Things take a long time to get to the Supreme Court…so they should be deciding this in 2011.

There are people who make their living (or try to) selling public domain e-books. That’s in addition to the free ones we get, of course. Nothing illegal (or wrong, in my opinion) about that. If you buy an obscure paperbook at a garage sale and go to the trouble to digitize it (assuming it’s in the public domain), I don’t see a problem with you wanting compensation for that.

If the Supreme Court says that it’s okay for Congress to restore copyrights, all of that gets risky (even if it’s unlikely they will restore the copyright to, say, A Study in Scarlet or Alice in Wonderland).

What if the Supreme Court says its unconstitutional for Congress to have restored copyright?

We might have to drop out of some international treaties. We might have to rewrite our copyright laws to be match other countries.

What happens is some other country then retroactively makes their copyright go back 1,000 years?

Do we match it?

Copyright has been getting longer over time as the “shelf life” value of creative works has gotten longer.

Whichever way this goes, it’s going to be interesting to see how it affects what we can read.

This

National Law Review article

gives you more in-depth background.

This post by Bufo Calvin first appeared in the I Love My Kindle blog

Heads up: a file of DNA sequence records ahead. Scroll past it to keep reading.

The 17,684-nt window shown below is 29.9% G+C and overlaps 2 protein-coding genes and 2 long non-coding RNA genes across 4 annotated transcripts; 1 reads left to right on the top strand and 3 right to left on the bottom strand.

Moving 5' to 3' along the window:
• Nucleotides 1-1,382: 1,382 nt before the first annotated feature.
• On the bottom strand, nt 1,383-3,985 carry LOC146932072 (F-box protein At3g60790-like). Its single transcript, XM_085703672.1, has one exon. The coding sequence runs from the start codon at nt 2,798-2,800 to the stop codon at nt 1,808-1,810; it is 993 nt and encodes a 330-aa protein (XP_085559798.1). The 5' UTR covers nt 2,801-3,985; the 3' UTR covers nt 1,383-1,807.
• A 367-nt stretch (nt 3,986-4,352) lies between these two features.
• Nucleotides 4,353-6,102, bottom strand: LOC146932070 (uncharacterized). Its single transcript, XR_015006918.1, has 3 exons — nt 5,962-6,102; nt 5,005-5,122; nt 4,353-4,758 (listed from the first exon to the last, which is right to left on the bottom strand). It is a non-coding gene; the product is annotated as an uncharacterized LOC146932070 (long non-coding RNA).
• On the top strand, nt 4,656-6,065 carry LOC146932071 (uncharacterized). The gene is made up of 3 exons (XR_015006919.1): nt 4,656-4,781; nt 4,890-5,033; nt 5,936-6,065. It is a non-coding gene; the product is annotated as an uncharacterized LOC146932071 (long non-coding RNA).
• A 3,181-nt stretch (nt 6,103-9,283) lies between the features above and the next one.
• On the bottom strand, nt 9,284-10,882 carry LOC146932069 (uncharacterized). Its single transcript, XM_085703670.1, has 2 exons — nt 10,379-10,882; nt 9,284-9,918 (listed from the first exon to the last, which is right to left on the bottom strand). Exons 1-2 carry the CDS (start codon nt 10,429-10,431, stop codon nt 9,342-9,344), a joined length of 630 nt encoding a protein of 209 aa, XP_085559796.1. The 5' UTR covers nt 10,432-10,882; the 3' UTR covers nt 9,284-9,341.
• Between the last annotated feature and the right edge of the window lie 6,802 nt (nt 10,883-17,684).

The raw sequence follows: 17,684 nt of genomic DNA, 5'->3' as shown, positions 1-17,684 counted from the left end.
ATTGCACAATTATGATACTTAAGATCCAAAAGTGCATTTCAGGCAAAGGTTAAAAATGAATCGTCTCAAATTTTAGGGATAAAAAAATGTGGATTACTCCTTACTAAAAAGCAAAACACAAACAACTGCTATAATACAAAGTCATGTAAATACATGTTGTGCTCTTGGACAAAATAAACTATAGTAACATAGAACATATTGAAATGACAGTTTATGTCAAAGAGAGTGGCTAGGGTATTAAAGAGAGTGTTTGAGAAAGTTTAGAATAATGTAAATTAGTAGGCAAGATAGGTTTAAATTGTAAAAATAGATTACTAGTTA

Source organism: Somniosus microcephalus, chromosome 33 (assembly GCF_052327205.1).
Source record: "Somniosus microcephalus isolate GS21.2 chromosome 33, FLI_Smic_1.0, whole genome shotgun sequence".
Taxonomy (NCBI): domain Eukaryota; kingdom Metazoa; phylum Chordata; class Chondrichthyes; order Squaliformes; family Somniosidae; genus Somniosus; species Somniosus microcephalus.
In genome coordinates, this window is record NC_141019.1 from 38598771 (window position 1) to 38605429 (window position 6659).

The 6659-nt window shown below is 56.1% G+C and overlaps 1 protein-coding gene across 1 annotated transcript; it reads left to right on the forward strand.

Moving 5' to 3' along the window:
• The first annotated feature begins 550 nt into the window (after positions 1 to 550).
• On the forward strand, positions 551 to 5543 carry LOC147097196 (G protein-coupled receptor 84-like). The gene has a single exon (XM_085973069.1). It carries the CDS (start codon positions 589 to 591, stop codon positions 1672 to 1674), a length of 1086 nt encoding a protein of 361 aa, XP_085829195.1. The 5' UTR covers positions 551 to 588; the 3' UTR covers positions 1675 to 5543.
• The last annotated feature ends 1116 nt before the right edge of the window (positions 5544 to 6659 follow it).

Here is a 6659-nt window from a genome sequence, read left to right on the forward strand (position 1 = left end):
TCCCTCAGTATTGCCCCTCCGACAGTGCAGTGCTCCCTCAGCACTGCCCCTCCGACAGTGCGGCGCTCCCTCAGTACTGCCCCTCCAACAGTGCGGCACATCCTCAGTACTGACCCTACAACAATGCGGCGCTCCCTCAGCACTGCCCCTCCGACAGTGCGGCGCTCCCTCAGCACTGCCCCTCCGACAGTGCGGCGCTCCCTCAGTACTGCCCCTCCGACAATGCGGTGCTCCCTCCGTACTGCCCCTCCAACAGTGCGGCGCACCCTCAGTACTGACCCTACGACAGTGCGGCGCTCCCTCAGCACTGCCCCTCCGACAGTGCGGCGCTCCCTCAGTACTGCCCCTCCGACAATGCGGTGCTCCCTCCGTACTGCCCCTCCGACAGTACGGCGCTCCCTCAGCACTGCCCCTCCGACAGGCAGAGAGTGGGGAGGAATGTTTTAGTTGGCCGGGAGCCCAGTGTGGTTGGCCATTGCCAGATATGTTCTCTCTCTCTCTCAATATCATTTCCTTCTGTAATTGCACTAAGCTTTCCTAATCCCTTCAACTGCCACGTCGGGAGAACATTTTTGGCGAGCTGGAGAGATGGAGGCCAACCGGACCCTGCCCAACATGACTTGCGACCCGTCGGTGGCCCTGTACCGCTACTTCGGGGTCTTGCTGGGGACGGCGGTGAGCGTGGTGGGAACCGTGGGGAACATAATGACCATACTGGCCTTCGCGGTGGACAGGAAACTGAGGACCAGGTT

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7 Responses to “Supreme Court to decide: can Congress take books out of the public domain?”

  1. tuxgirl Says:

    Hmm… sounds like I should go ahead and write a script to download all contents of gutenberg.org to my personal machine. I would do archive.org, but most of the stuff that they have and gutenberg.org is missing isn’t stuff that’s likely to get re-copyrighted…

    So, do other countries agree to respect our copyright? For example, Canada and Australia have different copyright terms than we do. How do they handle this situation?

    Personally, I think copyright term is too long. I also don’t understand how we can justify retroactively increasing a copyright term. The purpose of copyright (according to the US) is to encourage creativity. If something creative has already been made, you are not encouraging its creation by increasing the length of copyright on it. Due to its creation, we can infer that the shorter length of the term was not a disincentive to its creator, so adding more now isn’t going to incent them to create more (especially if they’re dead).

  2. Edward Boyhan Says:

    The NYT has an oped in the International Herald Tribune

    http://www.nytimes.com/2011/10/05/opinion/keep-works-in-the-public-domain-public.html?_r=1&nl=todaysheadlines&emc=globaleua212

    about this very issue — seems to favor the SCOTUS reigning in congress.

    You and I will have to disagree here. I think intellectual property (IP) protection is badly broken in the US in light of technology changes over the last half century. I think that the DMCA, the recently passed patent law revision, and the decision many years past to grant patent protection (instead of copyright protection) to software are/were ill-conceived. The current patent war upheaval in the technology industry is just the latest example of how things have gone badly awry.

    We need to go back to first principles and think about what we are trying to accomplish with the four legs of IP protection (copyrights, patents, trade marks, and trade secrets). Perhaps this four-legged approach is wrong for this modern age? Too much horse-trading in DC over who gets the rights to what is ceding too much power to large corporations. IP protection should not be perpetual — in some cases (medical science, drug research) the terms should be extended. In others (copyright and certain trademarks) terms should be limited.